The Homestead Organic Farm

Certified Organic Produce and Hay

Farming in Peachland, British Columbia, we grow organic veggies and hay. 

 

Farm Journal Update

June 3: I'm keeping a journal for my readers this year that is fiction-enhanced for their enjoyment.

Same: Today we headed out to gather up our square bales with stormclouds overhead. We had one more wagon load to pick up--56 bales--when the rain poured down. A haying in the Okanagan takes a minimum of three days, and up to seven, and you need the weather to be fair for all of it. We needed 30 more minutes to get ours in. But that's haying in the spring.

June 9: Called by an aggrieved reader who objected to the treatment I gave Superstore in last journal update, in suggesting I probably wouldn't get good fishing advice there like I did from Harry at the local IGA. Reader/caller became even unhappier upon finding out that aspects of this journal are fabricated. Attempted to explain that the made-up parts are usually meant to add humour to the real parts. Reader/caller called me dishonest. I pointed out that I start every column with a suggestion that aspects within might be untrue. Reader/caller called me dishonest. The rest of this date-entry contains only true things. 

I shop at Superstore regularly. I rarely encounter its employees, but they seem nice. Many have smiled at me. I appreciate Superstore's organic selection and its self-checkouts.

Outwardly gregarious, inwardly I suffer from social anxiety. I spent a conversation at a recent Chamber of Commerce event terrified that I might somehow suddenly and involuntarily spill my glass of wine all over my fellow attendee. It's why I like self-checkouts.

I think little Peachland is lucky to have a grocery store in town. And that, if we want it to be there those times we don't feel like humping it to Westbank, we have to make a special effort to shop there semi-regularly. 

Peachland IGA buys my salad greens, in small quantities, without a lot of bureaucracy. I think there's a snowball's chance in hell Superstore would do that. The latter doesn't offend me. I'm grateful for the former.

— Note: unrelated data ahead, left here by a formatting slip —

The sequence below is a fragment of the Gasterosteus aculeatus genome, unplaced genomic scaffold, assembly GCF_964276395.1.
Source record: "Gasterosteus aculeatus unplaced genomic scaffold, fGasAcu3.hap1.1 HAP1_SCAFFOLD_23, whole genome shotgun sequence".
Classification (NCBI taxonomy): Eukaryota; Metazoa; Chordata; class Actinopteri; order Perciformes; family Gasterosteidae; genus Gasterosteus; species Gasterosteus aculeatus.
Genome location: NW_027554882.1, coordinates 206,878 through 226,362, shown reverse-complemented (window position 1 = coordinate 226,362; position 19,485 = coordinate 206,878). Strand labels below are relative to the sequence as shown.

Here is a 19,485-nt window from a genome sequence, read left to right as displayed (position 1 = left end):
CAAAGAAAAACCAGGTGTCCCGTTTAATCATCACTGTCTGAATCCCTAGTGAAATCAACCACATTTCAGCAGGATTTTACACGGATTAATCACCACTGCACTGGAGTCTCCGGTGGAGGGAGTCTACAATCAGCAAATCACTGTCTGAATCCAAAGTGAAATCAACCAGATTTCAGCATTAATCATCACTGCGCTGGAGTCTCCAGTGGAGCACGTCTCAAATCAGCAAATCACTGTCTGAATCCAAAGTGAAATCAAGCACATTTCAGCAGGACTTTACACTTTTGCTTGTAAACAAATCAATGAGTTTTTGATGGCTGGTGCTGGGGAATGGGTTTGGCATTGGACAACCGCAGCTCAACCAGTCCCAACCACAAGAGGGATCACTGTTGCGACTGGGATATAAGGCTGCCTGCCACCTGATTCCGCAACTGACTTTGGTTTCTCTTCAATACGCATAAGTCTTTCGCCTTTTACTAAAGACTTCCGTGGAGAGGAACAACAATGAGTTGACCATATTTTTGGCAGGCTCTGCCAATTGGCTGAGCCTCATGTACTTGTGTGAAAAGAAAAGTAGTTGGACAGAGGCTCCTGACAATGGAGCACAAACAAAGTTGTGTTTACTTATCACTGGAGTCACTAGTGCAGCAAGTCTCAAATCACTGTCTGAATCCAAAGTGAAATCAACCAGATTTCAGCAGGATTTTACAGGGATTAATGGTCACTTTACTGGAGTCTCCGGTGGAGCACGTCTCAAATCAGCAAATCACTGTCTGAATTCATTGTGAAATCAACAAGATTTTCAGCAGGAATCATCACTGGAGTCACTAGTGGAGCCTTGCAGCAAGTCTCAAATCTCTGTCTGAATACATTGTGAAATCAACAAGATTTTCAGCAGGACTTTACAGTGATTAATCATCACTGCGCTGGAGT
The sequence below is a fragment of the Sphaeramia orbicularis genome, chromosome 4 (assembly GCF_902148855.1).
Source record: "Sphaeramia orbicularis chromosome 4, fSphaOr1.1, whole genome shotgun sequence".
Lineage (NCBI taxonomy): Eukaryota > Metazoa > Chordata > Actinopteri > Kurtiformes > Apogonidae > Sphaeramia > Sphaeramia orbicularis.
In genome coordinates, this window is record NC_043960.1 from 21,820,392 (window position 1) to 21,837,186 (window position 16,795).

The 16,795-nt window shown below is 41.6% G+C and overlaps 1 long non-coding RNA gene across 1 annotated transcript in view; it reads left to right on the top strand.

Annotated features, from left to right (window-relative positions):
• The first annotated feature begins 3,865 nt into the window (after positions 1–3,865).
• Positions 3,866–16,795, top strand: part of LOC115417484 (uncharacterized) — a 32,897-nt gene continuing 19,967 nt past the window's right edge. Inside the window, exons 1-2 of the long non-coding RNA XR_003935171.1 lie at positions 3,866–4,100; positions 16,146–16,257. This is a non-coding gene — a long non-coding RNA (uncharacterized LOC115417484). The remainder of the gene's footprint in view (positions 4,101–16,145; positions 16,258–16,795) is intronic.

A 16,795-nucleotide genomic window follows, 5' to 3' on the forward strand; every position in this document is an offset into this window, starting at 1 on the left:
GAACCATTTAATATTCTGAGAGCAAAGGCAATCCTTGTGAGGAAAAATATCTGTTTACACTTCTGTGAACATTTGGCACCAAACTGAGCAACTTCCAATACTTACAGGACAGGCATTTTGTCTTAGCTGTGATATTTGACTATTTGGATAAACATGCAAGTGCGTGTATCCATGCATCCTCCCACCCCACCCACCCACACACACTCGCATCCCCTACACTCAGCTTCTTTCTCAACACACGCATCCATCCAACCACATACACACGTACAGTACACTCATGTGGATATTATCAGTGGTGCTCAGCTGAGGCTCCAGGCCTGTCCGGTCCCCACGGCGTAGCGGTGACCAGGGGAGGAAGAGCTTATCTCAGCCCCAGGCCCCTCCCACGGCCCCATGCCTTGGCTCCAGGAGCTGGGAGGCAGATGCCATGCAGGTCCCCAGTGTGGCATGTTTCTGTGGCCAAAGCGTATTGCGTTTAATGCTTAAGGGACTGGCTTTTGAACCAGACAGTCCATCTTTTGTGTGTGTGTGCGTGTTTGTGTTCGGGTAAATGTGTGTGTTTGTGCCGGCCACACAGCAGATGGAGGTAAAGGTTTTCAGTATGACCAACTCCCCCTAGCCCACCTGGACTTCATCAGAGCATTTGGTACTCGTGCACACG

In 2006 I was paid a total of $10 for twenty-one hours of graveyard shift-work for the Superstore in Whitehorse. Both the store's management and the Teamsters Union were dishonest with me about the deductions I would face as a super-short-term, unionized worker, probably because they were desperate for labour. The economy was booming then. I was angry at Superstore for a while. Those graveyard shifts were a drag.

Okay. Back to the regular, deceptive journal. 

June 11: We are building a walk-in cooler here at the farm. This is a big deal. My business' growth has been challenged by the lack of cold storage here. It is a used cooler. It is ugly as all sin. It looks less like a place to cool veggies than a terrible, foreboding prison cell. When we hold our annual Halloween event for customers' kids this fall I'll likely use it to scare the bajeezes out of them. All of that is true, actually.

June 14: Explained to Ryan, our farm apprentice and a chef by training, that each of our veggie subscription customers is allowed one veggie they don't want to see in each week's delivery, and that some choose awesome veggies like beets and zucchini, which seems a shame to me. "They probably don't like them because their moms were bad cooks," he said. "Most people hate Brussels Sprouts because their moms ruined them every Thanksgiving." That's definitely not universally true, but I laughed, because I think it's probably true for some people. So, some people:  consider giving beets and zucchini another try. They want so badly to please you.

The Homestead Organic farm produces certified organic produce, berries, and hay in Peachland, BC. We deliver veggies via our CSA type box program to homes in the Okanagan towns of Westbank, Peachland, Summerland, and Penticton. Click here for more info.